Rodgers, 1978; Taylor and Wadsworth, 1984). Slight but statistically significant differences favoring children who had been breastfed were reported. In the most complete studies (Fergusson et al., 1982; Morrow-Tlucak et al., 1988; Taylor and Wadsworth, 1984), the influence of covariates such as maternal intelligence, educational level, socioeconomic status, child-rearing attitudes, and home environment were controlled for in the analysis. With these adjustments, the differences between groups, although smaller, remained statistically significant. The biologic importance of the findings is unclear. It is possible that the differences resulted from other confounding variables that were not identified or from enhanced maternal-infant interactions rather than from the specific biologic properties of human milk.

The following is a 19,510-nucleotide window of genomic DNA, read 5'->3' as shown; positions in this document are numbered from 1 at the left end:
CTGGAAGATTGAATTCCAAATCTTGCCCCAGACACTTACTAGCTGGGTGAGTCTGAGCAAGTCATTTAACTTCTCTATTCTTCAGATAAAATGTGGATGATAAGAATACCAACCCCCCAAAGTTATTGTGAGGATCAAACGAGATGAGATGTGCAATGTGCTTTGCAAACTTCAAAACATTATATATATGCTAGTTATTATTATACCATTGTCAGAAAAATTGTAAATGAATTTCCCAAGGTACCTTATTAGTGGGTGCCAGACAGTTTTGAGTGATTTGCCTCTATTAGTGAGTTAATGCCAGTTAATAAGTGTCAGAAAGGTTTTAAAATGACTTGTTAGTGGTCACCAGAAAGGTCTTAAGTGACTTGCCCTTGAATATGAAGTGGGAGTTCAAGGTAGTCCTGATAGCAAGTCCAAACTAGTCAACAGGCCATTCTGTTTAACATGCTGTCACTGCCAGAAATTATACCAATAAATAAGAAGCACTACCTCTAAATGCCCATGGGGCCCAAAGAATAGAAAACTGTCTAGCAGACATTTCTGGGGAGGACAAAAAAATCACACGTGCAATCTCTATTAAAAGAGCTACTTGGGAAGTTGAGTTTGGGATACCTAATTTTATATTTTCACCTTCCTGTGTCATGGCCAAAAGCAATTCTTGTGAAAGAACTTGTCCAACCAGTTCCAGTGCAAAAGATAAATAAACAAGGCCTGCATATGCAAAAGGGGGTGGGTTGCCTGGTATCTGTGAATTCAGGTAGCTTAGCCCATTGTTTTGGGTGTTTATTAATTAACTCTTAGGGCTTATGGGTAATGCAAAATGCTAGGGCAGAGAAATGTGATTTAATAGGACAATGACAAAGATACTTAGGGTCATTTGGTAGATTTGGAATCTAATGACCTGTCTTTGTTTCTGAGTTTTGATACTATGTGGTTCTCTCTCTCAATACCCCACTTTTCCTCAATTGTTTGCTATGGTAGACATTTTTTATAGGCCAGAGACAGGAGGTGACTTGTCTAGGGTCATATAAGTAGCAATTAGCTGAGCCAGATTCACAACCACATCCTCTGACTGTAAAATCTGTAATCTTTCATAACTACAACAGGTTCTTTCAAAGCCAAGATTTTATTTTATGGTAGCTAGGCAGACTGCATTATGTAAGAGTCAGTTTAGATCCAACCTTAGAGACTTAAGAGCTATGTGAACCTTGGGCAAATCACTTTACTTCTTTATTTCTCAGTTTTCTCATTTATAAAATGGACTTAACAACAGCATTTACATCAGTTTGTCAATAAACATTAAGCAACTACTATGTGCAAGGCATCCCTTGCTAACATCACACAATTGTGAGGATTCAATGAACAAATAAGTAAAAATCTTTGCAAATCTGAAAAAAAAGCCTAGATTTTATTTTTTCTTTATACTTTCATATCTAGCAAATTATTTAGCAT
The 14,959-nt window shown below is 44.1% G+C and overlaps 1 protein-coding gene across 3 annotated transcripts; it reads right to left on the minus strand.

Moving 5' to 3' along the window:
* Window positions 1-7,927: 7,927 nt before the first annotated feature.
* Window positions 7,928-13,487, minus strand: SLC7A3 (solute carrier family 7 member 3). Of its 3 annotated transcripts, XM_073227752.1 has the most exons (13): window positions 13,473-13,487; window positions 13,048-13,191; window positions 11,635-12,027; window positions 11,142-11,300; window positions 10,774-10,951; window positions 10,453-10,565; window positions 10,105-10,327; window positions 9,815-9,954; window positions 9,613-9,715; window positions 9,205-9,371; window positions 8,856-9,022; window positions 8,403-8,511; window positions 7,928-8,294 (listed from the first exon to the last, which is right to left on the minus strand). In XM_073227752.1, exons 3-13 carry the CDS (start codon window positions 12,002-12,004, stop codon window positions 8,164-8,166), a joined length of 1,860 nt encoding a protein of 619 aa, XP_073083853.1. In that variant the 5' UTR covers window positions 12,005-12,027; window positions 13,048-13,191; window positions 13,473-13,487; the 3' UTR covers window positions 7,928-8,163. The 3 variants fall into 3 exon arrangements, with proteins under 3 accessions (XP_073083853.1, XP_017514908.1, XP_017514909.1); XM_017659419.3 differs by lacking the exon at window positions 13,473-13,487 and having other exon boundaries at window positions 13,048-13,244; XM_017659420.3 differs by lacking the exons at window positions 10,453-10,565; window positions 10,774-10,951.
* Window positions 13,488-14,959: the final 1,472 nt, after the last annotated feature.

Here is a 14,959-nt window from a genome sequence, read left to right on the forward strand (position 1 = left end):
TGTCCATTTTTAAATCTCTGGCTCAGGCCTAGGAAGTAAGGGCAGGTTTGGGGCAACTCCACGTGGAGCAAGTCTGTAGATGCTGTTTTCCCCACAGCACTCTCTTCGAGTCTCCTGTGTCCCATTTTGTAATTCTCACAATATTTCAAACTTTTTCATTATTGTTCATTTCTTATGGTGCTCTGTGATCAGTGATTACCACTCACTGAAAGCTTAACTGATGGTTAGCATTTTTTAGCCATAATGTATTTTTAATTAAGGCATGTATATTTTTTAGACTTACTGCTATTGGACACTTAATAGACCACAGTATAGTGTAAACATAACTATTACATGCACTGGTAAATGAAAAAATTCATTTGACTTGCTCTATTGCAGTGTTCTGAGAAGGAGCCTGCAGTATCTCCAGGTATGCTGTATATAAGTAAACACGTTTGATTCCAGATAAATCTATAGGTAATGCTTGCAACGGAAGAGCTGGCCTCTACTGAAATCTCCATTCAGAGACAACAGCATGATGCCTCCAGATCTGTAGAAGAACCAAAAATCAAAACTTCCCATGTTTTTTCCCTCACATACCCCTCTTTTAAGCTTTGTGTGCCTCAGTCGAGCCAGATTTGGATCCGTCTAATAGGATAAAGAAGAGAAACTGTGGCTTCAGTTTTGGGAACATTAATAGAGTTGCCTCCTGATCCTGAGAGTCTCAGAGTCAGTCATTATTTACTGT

BREASTFEEDING AND MORBIDITY
Breastfeeding may protect the recipient infant against common infectious diseases in four different ways:
Human milk inhibits the growth of many types of microbial pathogens. By avoiding foods other than human milk through exclusive breastfeeding, the infant's exposure to environmental pathogens is limited.
Breastfeeding enhances the nutritional status of infants under conditions in which poor sanitary environments and the low quality of weaning foods reduce the nutritional well-being of infants.
Through its contraceptive effects, breastfeeding may increase the interval between births (Habicht et al., 1985; Hobcraft, 1987; Thapa et al., 1988) and may thus both reduce the number of infectious contacts within households (Abay et al., 1984; Hanson, 1986) and permit more human resources and other benefits to be directed to fewer children.
Human milk contains an array of antimicrobial agents (Goldman and Goldblum, 1989), anti-inflammatory agents (Goldman et al., 1986, 1990b), and immunologic stimulating agents (Goldman and Goldblum, 1989, 1990), most of which are absent from infant formula, or are present only in limited quantities, and are produced by the young infant only in limited amounts.